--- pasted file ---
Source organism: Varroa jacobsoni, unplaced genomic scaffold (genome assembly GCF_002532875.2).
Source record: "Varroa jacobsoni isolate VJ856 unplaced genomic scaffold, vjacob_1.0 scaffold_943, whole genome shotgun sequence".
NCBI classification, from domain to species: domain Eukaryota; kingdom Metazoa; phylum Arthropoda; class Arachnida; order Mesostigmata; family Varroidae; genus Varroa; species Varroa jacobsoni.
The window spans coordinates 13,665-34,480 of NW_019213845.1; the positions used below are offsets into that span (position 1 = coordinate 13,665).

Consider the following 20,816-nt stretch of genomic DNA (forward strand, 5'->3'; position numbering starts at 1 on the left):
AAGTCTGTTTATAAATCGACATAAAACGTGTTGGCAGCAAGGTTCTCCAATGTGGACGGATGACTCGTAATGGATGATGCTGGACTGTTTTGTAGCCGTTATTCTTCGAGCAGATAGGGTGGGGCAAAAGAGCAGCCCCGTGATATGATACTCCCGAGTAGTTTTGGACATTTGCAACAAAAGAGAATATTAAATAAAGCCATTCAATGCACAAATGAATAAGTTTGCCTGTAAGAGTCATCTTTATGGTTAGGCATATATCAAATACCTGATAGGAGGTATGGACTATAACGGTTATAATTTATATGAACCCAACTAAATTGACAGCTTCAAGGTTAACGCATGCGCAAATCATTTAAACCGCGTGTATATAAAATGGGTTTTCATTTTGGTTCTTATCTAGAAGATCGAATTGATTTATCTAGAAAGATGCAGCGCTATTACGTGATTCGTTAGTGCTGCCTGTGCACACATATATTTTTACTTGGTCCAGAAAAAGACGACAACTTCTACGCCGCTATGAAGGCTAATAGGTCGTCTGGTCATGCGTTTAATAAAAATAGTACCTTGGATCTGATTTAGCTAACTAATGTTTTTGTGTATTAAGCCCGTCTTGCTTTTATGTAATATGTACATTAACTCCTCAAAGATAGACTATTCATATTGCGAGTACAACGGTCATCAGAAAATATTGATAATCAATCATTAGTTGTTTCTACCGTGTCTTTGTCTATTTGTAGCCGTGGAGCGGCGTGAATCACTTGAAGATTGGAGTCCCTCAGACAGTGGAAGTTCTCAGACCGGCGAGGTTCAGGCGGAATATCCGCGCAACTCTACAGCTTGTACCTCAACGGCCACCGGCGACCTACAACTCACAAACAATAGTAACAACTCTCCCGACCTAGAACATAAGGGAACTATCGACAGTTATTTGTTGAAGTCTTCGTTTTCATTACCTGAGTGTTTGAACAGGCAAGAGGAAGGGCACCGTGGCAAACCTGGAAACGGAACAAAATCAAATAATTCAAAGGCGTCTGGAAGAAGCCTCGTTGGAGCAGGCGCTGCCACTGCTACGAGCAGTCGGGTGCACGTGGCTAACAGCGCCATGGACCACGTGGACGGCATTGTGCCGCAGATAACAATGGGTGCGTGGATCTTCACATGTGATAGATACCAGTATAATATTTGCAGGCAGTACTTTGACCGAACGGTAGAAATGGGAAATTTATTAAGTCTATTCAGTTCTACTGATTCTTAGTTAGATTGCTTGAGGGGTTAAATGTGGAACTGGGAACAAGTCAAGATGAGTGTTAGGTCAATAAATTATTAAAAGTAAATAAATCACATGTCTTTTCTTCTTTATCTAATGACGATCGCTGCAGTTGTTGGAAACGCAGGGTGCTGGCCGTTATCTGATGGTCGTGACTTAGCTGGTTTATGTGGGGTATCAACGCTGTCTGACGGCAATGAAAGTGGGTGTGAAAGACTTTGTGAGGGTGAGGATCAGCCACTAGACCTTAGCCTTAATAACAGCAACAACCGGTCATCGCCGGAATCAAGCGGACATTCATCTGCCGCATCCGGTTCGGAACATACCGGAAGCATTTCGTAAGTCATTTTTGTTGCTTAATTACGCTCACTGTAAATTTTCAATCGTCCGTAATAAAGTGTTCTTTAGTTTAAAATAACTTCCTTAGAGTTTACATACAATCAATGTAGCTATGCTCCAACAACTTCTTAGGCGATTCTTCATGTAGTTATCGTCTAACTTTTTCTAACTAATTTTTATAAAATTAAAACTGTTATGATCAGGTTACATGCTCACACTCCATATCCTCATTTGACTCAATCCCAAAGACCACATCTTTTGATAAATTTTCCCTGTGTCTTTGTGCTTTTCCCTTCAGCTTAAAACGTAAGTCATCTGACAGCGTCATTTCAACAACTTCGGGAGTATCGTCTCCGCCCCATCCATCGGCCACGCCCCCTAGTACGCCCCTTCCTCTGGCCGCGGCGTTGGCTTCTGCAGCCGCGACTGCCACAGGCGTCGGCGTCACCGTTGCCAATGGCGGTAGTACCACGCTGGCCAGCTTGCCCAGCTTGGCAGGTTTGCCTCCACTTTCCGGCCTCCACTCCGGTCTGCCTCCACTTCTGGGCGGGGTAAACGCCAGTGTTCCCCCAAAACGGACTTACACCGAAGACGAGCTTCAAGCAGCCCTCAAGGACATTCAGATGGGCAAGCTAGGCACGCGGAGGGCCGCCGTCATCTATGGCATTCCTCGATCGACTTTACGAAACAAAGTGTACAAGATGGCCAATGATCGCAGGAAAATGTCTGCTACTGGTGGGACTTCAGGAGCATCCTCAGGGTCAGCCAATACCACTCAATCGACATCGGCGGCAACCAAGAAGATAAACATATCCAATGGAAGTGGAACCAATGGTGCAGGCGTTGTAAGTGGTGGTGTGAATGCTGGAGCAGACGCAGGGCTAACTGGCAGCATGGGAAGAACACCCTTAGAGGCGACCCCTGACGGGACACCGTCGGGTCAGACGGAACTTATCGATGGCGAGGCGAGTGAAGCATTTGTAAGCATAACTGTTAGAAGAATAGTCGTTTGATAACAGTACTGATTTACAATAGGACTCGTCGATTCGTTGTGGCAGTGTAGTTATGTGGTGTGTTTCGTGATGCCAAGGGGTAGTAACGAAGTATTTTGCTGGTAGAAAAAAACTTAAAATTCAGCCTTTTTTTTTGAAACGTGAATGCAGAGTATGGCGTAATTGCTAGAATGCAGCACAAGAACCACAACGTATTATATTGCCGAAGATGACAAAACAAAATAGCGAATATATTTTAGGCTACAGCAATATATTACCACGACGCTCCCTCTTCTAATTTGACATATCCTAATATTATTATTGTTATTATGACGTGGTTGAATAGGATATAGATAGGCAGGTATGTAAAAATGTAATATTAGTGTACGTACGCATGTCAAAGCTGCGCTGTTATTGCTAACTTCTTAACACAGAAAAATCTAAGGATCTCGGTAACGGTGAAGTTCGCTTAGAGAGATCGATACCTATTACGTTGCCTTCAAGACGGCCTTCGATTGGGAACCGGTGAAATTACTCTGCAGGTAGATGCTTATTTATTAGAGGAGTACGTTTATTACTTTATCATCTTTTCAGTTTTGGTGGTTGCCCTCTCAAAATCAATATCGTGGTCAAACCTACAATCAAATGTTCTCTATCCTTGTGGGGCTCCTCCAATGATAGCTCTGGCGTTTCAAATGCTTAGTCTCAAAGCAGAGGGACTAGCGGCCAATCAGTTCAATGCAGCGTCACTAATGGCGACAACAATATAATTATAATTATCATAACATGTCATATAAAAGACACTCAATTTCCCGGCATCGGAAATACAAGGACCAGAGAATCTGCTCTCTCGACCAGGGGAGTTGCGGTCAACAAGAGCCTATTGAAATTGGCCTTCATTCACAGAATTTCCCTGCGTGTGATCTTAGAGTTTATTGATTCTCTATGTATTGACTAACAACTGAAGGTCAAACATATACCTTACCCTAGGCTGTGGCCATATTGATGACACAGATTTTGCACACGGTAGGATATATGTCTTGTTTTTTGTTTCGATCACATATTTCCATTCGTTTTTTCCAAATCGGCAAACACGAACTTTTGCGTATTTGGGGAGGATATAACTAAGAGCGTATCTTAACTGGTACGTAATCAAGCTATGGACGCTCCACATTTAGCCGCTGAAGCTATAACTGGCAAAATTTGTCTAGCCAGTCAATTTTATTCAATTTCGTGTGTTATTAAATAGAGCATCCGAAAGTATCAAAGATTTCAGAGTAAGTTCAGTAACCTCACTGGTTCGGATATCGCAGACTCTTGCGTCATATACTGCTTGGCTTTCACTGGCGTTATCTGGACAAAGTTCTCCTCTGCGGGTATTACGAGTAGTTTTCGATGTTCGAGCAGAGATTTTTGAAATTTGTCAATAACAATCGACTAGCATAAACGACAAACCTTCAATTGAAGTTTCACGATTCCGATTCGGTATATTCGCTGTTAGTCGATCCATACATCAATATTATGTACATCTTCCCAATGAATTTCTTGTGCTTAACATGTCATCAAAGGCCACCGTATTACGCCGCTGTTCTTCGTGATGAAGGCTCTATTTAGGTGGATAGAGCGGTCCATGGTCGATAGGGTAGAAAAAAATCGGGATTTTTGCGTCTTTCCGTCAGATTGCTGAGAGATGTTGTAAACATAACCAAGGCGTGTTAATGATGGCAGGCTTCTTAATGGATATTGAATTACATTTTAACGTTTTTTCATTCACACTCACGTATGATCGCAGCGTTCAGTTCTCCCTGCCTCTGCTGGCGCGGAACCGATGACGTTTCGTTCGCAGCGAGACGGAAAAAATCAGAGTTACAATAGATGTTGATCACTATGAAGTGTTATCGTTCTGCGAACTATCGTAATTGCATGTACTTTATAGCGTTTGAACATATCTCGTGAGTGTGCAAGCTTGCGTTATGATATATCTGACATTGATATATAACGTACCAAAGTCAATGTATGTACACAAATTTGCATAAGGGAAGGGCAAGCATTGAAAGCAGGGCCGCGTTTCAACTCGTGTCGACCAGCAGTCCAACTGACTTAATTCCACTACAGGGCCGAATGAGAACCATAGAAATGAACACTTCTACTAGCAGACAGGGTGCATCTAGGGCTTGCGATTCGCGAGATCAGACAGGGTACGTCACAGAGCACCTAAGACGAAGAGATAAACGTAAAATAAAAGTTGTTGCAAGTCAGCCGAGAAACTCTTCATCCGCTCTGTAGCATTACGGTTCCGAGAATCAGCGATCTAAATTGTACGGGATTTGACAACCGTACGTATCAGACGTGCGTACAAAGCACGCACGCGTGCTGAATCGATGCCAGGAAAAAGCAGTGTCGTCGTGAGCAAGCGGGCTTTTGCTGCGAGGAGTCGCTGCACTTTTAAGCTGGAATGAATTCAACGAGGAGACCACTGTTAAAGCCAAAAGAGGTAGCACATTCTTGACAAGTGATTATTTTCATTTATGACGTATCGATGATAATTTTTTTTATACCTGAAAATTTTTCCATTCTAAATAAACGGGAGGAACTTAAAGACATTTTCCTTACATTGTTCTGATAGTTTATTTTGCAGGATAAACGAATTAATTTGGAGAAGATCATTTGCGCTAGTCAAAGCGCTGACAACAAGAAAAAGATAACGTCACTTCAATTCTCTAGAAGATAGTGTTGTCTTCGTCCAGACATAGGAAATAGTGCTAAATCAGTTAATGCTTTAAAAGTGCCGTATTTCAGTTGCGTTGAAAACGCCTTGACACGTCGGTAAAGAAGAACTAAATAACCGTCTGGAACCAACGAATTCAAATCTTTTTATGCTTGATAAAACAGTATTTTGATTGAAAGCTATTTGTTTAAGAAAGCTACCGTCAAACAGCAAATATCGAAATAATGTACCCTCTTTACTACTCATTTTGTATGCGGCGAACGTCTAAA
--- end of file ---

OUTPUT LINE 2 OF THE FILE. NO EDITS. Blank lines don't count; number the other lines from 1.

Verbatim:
Source record: "Varroa jacobsoni isolate VJ856 unplaced genomic scaffold, vjacob_1.0 scaffold_943, whole genome shotgun sequence".